If you’re of German descent, today is a great day to break out the lederhosen in celebration of German automaker dominance at this weekend’s Rolex 24 at Daytona. BMW took a win in the Grand-Am DP class, followed by Audi’s win in the GT class and Porsche’s sweep of the new GX class.

In DP, the race played out like most fans expected it to. Given the strength of the BMW Rileys fielded by Chip Ganassi Racing, the question wasn’t really “can the team win,” but rather, “which Ganassi car and driver will bring home the win?”

On Sunday afternoon, it was the number 01 Telmex Chip Ganassi Racing Daytona Prototype that crossed the finish line first, followed by the number 10 Corvette DP of Velocity Racing and the number 60 Ford Riley of Michael Shank Racing. Despite criticism that the BMWs had an unfair horsepower advantage in DP, the racing told a slightly different story.

There were a total of 74 lead changes in this year’s race, which set a new Rolex 24 at Daytona record. While no one will argue that the Ganassi cars dominated much of the race, near the end it came down to a three-way dogfight between Juan Pablo Montoya (in the 01 BMW Riley), A.J. Almendinger (in the 60 Ford Riley) and Joao Barbosa (in the 9 Corvette DP).

Following the last restart from a yellow flag, Almendinger clawed his way past past Montoya to take the lead. Racing side-by-side with Barbosa, Almending was forced off the track and into the infield grass, requiring a pit stop to clean debris from the intakes. Barbosa was given a one-minute penalty in the pits for aggressive driving, paving the way for Montoya’s victory.

In the GT class, the Audi R8s were both surprisingly fast and surprisingly durable. Despite being outnumbered in the field by both the Porsche 911 GT3 Cup cars and the Ferrari 458 Italias, Audi’s vastly-improved race cars very nearly swept the podium.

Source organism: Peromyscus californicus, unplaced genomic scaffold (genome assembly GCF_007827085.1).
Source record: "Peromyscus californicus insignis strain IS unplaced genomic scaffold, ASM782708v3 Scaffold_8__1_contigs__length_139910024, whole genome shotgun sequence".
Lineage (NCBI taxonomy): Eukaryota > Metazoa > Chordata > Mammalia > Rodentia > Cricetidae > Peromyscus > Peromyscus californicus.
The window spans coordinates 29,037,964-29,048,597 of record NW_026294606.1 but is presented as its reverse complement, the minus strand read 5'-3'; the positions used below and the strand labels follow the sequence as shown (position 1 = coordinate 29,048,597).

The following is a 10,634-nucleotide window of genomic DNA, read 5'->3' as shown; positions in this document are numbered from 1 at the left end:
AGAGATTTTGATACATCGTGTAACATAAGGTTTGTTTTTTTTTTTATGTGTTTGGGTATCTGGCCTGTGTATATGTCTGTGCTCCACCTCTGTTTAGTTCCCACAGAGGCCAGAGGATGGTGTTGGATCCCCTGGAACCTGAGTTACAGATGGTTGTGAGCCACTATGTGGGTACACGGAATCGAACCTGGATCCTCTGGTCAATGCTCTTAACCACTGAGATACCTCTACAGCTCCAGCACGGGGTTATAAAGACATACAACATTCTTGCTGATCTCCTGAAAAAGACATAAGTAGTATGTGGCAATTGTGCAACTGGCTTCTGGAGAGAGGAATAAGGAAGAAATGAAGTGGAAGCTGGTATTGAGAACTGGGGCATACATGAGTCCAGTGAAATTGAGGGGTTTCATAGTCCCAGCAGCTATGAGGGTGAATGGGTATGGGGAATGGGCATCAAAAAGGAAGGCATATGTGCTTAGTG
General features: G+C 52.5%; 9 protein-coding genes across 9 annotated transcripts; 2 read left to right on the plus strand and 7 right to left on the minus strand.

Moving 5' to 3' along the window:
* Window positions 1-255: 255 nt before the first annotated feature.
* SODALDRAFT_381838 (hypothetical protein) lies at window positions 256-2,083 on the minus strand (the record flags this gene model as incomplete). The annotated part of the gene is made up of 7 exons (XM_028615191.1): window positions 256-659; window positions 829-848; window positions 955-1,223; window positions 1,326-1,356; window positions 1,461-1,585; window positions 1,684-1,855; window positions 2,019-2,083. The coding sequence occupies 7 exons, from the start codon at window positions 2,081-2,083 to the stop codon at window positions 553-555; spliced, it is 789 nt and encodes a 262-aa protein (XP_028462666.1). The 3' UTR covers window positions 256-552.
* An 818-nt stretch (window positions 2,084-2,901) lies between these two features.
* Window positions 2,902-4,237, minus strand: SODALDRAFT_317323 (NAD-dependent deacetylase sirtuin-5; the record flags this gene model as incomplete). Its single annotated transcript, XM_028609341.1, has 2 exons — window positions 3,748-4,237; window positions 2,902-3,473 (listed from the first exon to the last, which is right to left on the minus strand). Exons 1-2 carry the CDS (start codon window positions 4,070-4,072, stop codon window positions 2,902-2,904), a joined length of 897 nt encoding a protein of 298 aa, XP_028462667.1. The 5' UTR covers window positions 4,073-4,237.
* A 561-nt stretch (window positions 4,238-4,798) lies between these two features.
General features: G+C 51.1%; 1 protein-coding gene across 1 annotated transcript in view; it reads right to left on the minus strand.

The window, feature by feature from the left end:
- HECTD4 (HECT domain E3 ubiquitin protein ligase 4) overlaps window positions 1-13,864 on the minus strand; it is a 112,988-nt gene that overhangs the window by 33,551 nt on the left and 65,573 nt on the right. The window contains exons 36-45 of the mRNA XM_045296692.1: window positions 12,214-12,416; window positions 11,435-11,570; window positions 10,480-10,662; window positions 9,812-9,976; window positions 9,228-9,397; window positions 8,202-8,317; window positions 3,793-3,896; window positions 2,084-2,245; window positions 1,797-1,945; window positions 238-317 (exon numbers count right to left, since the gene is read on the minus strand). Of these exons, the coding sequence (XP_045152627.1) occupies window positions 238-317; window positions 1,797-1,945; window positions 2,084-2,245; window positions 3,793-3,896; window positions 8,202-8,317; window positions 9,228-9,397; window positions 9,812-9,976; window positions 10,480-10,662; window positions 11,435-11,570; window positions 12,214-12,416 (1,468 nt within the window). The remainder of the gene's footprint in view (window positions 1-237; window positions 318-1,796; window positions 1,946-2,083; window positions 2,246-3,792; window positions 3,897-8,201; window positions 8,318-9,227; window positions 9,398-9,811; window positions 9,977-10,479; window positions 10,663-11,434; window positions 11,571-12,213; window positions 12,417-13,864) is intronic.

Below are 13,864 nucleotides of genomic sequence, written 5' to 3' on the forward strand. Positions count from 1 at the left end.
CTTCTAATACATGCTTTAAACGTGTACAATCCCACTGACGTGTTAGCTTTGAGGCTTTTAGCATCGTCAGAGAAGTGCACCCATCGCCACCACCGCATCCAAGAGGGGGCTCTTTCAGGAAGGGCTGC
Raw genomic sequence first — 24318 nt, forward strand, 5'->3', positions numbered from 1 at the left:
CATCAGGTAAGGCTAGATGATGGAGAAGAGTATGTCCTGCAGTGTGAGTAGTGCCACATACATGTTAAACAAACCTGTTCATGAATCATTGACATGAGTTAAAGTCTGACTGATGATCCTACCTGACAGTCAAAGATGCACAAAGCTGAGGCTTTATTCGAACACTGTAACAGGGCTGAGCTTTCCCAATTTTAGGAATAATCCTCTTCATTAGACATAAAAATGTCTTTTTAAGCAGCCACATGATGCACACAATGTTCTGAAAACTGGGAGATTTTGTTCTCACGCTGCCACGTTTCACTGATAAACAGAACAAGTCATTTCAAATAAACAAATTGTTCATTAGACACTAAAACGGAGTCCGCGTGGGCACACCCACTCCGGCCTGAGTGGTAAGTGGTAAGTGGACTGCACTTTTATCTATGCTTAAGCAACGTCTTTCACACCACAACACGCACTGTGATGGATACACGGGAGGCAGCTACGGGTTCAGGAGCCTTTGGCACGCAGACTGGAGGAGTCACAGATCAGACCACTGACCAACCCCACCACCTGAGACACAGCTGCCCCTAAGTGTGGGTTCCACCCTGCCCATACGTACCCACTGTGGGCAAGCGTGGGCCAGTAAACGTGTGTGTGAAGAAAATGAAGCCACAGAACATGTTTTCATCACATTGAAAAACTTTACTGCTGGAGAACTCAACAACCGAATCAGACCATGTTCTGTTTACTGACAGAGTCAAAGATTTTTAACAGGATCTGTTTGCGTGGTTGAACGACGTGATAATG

Felipe Albuquerque brought the number 24 Audi Customer Sport Racing / Alex Job Racing car across the finish line for a win in GT, his first at Daytona (and his first drive at the track). Second place went to the number 52 Audi R8 of Audi Customer Sport Racing / APR Motorsport, driven to the finish by Rene Rast.

When the 13 car of Audi Customer Sport Racing / Rum Bum Racing ran out of fuel in the final laps, the final podium spot in GT went to the number 69 Aim Autosport Team FXDO With Ferrari 458 Italia. The number 23 Porsche 911 GT3 Cup from Alex Job Racing finished fourth, representing the best finish for the class’ most predominant car.

In the newly-established GX class, the Mazda6 TDI sedans were a non-factor, with all three cars retiring early in their first outing. The class became a Porsche Cayman spec series, with the win going to the number 16 car of Napleton Racing, driven by David Donahue in the final stint.

What’s the take-away from the event? It’s hard to say, since Grand-Am marches to its own drummer. We’d expect the Corvette DPs to get more power ahead of the next event, and we suppose that Audi will be penalized for its GT success with some kind of intake restriction.

Teams running Porsche 911 GT3 Cup cars in the Rolex 24 could choose between the make’s new 4.0-liter flat-six engine (with an intake restrictor) or the older 3.8-liter flat-six in unrestricted form. We suspect that Grand-Am may open up the breathing on the 4.0-liter Porsche engine for the next race at the Circuit of the Americas to make the 911s more competitive.

That’s all speculation, but one thing is certain: Grand-Am needs to get more variety into the GT class, as the Camaros, Corvettes and Vipers that populated the field in years past seem to have been regulated into irrelevance.  With another 11 races on the calendar, Grand-Am’s biggest challenge becomes ensuring a level playing field for all.